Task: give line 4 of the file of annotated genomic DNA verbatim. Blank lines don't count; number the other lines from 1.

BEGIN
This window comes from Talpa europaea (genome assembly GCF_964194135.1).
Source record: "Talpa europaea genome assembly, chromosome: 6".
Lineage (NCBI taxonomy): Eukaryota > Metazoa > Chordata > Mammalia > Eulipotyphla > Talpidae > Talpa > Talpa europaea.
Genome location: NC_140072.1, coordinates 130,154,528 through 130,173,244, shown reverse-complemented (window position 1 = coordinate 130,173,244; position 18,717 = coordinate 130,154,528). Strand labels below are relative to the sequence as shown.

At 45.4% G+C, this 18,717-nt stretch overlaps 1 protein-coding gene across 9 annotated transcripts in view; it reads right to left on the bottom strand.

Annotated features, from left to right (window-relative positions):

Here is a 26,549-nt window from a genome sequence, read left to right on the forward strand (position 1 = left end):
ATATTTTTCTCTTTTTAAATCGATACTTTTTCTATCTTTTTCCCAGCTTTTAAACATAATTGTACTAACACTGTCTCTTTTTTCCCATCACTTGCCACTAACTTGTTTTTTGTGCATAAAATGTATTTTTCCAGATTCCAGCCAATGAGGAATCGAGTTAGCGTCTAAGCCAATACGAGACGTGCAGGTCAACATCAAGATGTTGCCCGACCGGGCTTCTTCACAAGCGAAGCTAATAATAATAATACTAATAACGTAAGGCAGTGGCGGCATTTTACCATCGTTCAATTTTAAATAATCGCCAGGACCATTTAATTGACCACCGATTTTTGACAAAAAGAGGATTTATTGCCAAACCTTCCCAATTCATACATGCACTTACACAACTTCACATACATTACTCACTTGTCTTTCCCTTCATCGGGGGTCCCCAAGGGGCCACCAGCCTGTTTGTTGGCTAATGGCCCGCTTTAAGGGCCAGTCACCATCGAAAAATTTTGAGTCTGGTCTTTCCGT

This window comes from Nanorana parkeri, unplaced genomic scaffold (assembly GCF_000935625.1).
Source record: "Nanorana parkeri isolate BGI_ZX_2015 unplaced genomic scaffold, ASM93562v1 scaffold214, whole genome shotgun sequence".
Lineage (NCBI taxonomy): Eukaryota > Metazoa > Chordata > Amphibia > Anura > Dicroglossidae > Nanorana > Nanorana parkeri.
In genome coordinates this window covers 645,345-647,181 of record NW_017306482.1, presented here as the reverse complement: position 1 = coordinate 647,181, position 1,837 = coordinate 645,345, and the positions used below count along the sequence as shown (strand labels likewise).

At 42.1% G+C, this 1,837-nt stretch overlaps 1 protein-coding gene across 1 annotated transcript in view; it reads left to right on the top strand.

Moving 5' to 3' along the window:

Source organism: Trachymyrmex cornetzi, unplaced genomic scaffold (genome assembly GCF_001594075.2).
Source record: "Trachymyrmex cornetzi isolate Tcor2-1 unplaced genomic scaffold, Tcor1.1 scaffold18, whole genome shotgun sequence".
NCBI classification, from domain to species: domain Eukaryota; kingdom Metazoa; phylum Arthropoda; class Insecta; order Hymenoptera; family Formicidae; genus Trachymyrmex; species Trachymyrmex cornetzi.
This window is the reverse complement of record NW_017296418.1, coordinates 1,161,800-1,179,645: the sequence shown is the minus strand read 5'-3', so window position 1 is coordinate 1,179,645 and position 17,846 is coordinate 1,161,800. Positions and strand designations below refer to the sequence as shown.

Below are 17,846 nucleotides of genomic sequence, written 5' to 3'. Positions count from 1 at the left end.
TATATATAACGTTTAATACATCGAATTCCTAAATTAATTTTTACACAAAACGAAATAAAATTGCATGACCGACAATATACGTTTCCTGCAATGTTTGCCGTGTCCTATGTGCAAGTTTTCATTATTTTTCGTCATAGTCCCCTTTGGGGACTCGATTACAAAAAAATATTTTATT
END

Genome location: NC_140072.1, coordinates 130,154,528 through 130,173,244, shown reverse-complemented (window position 1 = coordinate 130,173,244; position 18,717 = coordinate 130,154,528). Strand labels below are relative to the sequence as shown.